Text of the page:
Closure cap 44 is positioned such that when it is in the closed position as shown in FIG. 1, the entrance to sampling cavity 16 is closed. Cap 44 is moved from the closed position to the open position shown in FIG. 2 through the action of shaft 42. It is preferred that shaft 42 be rotated such that cap 44 is rotated away from front end 18 of housing 10, thus exposing entrance 15 to sampling cavity 16 (best seen in FIG. 2).
In a preferred embodiment shown in FIGS. 3 and 4, closure cap 44 is rotated from the open to closed position and vice versa through a hollow closure cap knob 60. Hollow closure cap knob 60 surrounds sleeve 20 as shown in FIG. 3. Closure cap knob 60 includes a bottom 61 which is rotatably mounted onto a base 62. Base 62 is fixedly mounted onto top end 19 of housing 10.
Now referring specifically to FIG. 4, base 62 preferably includes four slots 63-66. Slots 63 and 65 provide the openings through which piston rod 14 and cap shaft 42 extend through, while slots 64 and 66 provide openings through which shoulder screws 68 extend through. Shoulder screws 68 are fixedly attached at one end to the base 62. The head of the screw 68 rests on the top surface of bottom 61 of knob 60 and is used to rotatably hold knob 60 against the base 62. The slots 63-66 allow for the rotation of knob 60 while not forcing the piston rod 14 or the cap shaft 42 to move with it.
In order to effectuate the rotation of cap shaft 42, knob 60 preferably also includes two pins 69 which extend from the bottom 61 of knob 60 but do not extend as far as the base 62. The pins 69 are disposed on either side of one end of an internal handle 67. The opposite end of internal handle 67 is fixedly attached to the back end 41 of shaft 42. As such, when knob 60 is rotated, pins 69 push the internal handle, forcing shaft 42 to rotate. The rotation of shaft 42 results in the rotation of closure cap 44 from the open to closed position, and vice versa.
In an alternate embodiment shown in FIG. 1, an external handle 46 is connected to the back end 41 of shaft 42 in order to effectuate the turning of shaft 42. Preferably, the orientation of handle 46 is such as to indicate at a glance whether the closure cap 44 is in the open or closed position. This may be readily done by aligning the handle along a line extending from the shaft 42 axis in the base of closure cap 44 to a point representing the projection of the apex of the cap 44 onto the base. Other indicating arrangements may of course be used. In addition, other modes of effectuating the turning of shaft 42 are contemplated and include the use of a lever, switch, or any other applicable means, such as a internal lever moved with cam pins.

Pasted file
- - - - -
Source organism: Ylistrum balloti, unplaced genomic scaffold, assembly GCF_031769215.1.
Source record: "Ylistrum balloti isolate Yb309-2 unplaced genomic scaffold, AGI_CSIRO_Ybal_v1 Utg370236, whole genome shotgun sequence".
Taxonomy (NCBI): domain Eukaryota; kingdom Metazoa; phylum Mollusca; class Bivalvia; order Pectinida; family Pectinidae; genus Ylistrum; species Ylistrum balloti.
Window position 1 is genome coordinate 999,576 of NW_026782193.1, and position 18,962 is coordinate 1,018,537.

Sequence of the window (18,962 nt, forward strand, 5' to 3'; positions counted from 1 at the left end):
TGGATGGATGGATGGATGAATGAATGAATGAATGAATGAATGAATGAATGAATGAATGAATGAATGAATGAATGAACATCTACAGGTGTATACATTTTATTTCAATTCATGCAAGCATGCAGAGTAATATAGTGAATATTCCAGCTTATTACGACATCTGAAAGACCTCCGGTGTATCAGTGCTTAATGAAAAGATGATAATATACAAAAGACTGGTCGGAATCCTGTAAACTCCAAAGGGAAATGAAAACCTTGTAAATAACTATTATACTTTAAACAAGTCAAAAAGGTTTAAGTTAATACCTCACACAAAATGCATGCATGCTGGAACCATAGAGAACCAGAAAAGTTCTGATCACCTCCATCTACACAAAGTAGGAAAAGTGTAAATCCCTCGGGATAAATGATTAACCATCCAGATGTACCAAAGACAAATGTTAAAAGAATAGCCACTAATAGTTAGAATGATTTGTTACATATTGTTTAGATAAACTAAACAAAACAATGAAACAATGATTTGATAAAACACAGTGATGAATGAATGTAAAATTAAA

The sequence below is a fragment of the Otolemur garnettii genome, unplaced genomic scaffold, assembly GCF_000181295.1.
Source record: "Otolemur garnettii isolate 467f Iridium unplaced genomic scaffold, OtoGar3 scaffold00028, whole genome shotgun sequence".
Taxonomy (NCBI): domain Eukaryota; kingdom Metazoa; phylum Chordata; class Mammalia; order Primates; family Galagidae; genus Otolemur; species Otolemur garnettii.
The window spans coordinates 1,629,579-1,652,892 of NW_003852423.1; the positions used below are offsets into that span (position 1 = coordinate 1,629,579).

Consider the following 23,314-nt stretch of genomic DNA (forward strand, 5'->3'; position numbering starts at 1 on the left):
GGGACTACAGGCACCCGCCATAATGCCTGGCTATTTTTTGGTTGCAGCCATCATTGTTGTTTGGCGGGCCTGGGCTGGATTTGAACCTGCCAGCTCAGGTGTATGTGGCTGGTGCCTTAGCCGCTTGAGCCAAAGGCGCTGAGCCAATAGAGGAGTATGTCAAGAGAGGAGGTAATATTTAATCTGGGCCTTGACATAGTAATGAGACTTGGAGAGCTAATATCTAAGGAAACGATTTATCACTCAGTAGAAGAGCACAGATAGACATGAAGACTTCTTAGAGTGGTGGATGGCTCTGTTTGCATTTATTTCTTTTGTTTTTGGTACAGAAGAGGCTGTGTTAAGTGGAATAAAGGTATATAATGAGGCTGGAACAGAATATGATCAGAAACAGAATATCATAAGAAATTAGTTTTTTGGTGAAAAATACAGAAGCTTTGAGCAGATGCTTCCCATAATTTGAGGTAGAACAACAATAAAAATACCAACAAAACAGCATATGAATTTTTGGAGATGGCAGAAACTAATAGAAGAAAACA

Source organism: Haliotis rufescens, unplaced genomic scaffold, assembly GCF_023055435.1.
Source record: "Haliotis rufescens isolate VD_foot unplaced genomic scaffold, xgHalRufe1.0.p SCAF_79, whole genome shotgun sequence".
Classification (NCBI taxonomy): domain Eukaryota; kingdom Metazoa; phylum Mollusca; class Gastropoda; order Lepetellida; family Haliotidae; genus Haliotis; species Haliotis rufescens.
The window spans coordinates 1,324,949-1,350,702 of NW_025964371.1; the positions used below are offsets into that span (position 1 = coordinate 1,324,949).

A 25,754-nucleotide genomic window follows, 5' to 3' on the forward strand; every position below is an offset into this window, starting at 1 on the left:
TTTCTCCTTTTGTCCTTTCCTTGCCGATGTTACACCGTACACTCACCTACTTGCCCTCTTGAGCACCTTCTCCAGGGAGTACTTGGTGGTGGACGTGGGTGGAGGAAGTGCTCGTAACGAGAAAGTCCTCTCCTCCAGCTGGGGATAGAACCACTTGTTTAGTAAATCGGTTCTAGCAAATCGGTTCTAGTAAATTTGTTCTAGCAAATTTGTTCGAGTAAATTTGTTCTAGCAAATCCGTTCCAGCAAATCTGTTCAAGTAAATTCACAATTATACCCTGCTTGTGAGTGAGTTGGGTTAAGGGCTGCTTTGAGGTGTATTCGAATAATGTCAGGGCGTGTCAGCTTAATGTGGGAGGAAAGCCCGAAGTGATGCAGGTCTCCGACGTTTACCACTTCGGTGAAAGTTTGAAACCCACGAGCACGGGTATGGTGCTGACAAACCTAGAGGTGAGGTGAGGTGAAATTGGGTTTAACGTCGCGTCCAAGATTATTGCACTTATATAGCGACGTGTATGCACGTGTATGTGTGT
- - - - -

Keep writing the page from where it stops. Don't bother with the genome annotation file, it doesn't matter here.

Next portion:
An alternate embodiment of the housing is shown in FIG. 8. Included in this embodiment is a large bore 13 formed within housing 10. As such, bores 12 and 40 do not extend the full length of housing 10, but are merely formed at the front and back ends 18, 19 of the housing 10 as seen in the figure. The bores 12 and 40 formed at the front end 18 of the housing must be aligned with their counterparts at the back end 19 in order for piston rod 14 and cap shaft 42 to fit axially within them respectively and extend through the housing. The purpose of such an embodiment is to save on costs, materials and to reduce the weight of the device.
In operation, a probe constructed according to this invention is first adjusted to remove a predetermined sample size from the bulk material for testing. The size of sampling cavity 16 is adjusted for a particular sized sample by rotating adjusting knob 36, to release the grip on piston rod 14, then moving rod 14 to the desired position using the markings on the portion of the rod extending above knob 36 and finally retightening the knob 36. The adjustment may be based on pre-established, calibrated settings marked on the rod, or may be done by trial and error by measuring the contents of the cavity 16 and further adjusting the position of piston rod 14 to obtain the desired volume.